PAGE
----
OXFORD, Miss. — Seven miles east of Vaught-Hemingway Stadium, on a quiet stretch of Highway 6, a wrought-iron gate opens to a fresh mat of blacktop that climbs a small hill. At the crest, a panoramic view emerges of the sprawling estate below.
A two-level ranch that has the feel of an upscale hunting lodge sits on 150 rolling acres. Framed by Holly Springs National Forest, a 48-acre man-made pond — packed full of crappie, catfish and bass — extends to the west, back toward town. Birds chirp. Oak leaves rustle. Eight horses graze near water’s edge.
Houston Nutt wanders back there after work some days, to commune with nature and his animals.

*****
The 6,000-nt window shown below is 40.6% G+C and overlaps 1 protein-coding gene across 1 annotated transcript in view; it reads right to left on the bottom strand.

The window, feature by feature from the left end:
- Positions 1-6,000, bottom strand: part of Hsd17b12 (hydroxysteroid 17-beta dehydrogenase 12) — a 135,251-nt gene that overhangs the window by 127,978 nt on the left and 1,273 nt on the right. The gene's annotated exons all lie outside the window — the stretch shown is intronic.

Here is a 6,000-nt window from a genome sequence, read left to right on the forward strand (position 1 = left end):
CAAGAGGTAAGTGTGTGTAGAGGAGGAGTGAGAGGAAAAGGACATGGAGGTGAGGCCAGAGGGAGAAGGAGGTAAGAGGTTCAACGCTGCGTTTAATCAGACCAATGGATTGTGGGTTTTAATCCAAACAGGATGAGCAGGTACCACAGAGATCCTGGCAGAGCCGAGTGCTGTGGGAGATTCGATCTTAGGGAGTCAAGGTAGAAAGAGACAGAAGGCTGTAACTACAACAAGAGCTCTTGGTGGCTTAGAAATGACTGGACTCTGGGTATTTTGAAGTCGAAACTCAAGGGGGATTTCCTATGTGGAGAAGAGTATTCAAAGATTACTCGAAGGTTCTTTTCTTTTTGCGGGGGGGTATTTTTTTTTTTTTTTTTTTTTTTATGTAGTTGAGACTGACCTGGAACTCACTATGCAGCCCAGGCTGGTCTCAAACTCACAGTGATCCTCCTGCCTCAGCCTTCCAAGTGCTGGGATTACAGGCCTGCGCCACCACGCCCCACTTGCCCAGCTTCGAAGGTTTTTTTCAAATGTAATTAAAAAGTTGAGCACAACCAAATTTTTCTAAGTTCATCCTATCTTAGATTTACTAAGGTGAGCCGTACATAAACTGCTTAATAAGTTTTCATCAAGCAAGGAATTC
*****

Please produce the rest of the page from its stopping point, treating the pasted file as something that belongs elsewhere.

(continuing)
“Those horses,” he said, “they don’t ask any questions.”
Nutt said this with the wide, tight grin that already has become familiar around town. (He was joking, sort of.) But if he relishes his privacy — besides that gate, the only evidence that anyone lives down here is a simple black mailbox — he might have been better off owning this sort of compound back in Fayetteville, Ark., where he went from respected to rejected in a matter of months last year. Things are different now.